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Paper Airplanes

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Paper airplanes are one of the simplest forms of aerodynamic engineering. Basic planes need only a sheet of paper and a few folds. Sophisticated versions can involve heavy paper and clips that add weight and dimension. So start folding and get ready to watch your creased-creature soar!

It's hard to say exactly how many people are interested in paper planes. But it's a safe estimate that many people have attempted to make and fly at least one plane in their lives.

People of all ages enjoy turning a piece of paper into a creation that takes flight. Michael O'Reilly is an American who is currently living in Costa Rica. He maintains a website devoted to paper planes, with the instructions for what he says is the best paper airplane in the world.

O'Reilly has been amazed at the number of visitors to his site. "When I posted the paper airplane instructions on the Internet, I did not expect the reaction that these pages would cause. We are currently receiving around 12,000 visits per month from all over the world."

O'Reilly says you need certain conditions to fly a paper plane. "I would consider ideal conditions to be a very slight breeze in an open area away from trees and obstructions. A hot asphalt road causes an updraft that helps keep the plane aloft, but this could be dangerous if there is traffic."

If you are just starting out in this hobby, it is important not to lose your patience. Depending on how difficult the folding is, people can become frustrated. A wadded up ball of paper has a different flight path than a properly folded model! Sometimes, two people will make a better plane because one may overlook something that the other doesn't.

The most important piece of advice from the experts is have fun!

If making paper planes in your spare time just isn't enough, think about these related careers:

Hobby store owner: Share your enthusiasm with others!

Pilot: Fly the friendly skies for a commercial company or for yourself.

Engineer: Plan and design all kinds of things.

Getting Started

Folding a paper plane is a form of origami. A piece of paper is transformed into a recognizable shape or object. On the Internet, in books and on paper plane computer software, you will find patterns to follow with all the steps outlined.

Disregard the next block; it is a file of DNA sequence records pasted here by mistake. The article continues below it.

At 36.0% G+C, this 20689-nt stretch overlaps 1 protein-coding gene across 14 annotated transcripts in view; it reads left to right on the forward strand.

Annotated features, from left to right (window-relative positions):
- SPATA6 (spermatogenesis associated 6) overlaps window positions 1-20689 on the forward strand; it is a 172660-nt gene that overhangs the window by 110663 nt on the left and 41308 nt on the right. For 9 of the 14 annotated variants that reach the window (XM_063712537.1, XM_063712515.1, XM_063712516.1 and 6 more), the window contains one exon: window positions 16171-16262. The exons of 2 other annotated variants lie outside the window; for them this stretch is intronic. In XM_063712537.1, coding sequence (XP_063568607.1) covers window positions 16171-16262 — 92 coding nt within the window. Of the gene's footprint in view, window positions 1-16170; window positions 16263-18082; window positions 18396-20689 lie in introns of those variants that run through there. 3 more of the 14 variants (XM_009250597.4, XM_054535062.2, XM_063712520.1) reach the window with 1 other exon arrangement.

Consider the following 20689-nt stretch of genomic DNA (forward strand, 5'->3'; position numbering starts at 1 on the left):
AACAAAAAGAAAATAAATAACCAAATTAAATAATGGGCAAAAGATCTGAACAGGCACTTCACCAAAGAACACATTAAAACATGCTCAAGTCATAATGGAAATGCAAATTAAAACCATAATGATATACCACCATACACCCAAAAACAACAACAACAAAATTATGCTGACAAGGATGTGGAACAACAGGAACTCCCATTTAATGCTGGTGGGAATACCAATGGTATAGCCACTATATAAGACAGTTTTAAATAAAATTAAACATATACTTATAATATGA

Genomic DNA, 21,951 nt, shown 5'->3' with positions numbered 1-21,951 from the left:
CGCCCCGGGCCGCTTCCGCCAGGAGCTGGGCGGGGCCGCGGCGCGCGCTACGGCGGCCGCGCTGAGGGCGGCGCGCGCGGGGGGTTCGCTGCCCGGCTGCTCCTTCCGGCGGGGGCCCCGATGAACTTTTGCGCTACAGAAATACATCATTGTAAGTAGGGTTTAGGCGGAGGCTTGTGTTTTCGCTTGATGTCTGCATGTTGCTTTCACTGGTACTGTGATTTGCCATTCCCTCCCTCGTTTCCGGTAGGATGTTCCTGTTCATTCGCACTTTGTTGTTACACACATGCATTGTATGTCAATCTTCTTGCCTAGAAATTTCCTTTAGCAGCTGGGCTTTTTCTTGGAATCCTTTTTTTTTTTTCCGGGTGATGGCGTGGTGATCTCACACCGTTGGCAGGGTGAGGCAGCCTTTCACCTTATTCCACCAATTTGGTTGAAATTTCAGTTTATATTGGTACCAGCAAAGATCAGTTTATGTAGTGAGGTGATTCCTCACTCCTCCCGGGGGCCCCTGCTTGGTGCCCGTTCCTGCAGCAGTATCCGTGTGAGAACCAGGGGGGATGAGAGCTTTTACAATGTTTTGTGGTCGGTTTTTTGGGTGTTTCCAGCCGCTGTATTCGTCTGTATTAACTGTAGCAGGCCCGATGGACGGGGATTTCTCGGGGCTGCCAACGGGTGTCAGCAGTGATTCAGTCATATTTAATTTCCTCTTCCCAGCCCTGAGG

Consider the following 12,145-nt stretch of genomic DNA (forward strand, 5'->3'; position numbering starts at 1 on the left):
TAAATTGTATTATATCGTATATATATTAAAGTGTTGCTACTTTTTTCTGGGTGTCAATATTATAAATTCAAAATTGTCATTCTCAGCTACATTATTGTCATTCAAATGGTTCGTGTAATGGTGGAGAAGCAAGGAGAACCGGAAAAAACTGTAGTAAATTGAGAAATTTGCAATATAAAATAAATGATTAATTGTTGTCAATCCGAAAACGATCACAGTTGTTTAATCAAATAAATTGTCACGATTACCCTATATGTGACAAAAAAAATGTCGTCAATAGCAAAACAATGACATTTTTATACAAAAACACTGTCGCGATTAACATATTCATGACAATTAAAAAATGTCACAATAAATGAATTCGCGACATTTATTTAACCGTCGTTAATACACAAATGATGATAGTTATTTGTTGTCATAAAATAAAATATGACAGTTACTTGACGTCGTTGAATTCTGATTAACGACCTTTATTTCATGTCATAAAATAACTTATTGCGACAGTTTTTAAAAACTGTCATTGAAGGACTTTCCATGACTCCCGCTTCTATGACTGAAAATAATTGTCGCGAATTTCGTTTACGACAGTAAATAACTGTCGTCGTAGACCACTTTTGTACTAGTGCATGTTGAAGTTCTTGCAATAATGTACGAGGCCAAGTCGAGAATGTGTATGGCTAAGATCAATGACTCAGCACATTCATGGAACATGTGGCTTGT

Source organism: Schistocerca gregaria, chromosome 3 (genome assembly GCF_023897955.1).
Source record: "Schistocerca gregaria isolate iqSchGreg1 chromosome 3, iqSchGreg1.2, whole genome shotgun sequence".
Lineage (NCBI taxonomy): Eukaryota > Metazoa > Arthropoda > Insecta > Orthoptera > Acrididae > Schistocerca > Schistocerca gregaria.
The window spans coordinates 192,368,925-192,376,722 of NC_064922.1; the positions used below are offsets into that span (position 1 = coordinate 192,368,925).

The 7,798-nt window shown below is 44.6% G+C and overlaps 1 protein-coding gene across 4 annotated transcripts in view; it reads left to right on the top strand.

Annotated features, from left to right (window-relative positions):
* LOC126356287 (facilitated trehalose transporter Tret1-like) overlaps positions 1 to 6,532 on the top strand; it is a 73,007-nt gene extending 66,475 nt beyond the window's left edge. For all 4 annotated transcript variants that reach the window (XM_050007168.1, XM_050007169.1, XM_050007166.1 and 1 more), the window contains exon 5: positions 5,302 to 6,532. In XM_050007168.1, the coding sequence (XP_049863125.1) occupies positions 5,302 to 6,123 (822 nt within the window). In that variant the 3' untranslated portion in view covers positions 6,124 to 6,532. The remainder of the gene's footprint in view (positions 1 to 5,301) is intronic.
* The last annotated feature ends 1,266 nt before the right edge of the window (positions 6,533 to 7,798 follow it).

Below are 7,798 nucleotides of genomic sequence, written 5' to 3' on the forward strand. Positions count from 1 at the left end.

Having good hand-eye coordination can sometimes make the folding a bit more accurate. There are different models to choose from too: the whizzer, the floater, the pyroplane, the kiter and the flash are a few of the types to be found.

For a basic model, all that you require is an 8.5-by-11-inch sheet of paper. Some optional items include cellophane tape, crayons, markers, paint, cardboard, scissors, thread spools and cardboard rolls from bathroom tissue or paper towels.

As you can see, you will find most of the materials around your home or school. This is an inexpensive hobby that will allow you to be as creative as you want to be.

Experimenting with different materials and patterns will have different results. The One North Pole website suggests making a whole fleet of planes, with a variety of decorations, taping them into place so they don't unfold and then making a hangar or an aircraft carrier out of a box. By doing this, you will have an original toy that no one else will ever be able to copy.

One supreme paper plane enthusiast is Ken Blackburn, an engineer for McDonnell Douglas's F-18.

When he started working for the company, he held the world record for the longest flight, but wasn't sure if he should let his co-workers know. He thought that paper planes might not be seen as an adult hobby. But when it did come out, he found that a lot of his co-workers had an interest in flying as well.

His record-breaking plane was more squarish than what you might think a plane would be like. According to Blackburn, the shape and design of the plane are important, but so is the toss. He estimates that his throw must exceed 50 miles per hour. And he would know -- his longest flight was 18.8 seconds. See if you can top that!

For those people who enjoy paper planes and want a new challenge, model planes are sometimes the next step. This hobby is more expensive, with estimates of start-up costs going from $300 to $500. There are associations and clubs that will train people to fly paper planes - they will inform pilots of restrictions to do with height and airspace.


Academy of Model Aeronautics
Muncie , IN   47302


Super Flyers,
by  Neil Francis
The World's Greatest Paper Airplanes,
by  Peter Murray
30 More Planes for the Paper Pilot,
by  Peter Vollheim


Paper Airplanes: Quick and Simple
A list of instructions

Build the Best Paper Airplane in the World
Michael O'Reilly's page

Paper Airplanes
With diagrams and directions

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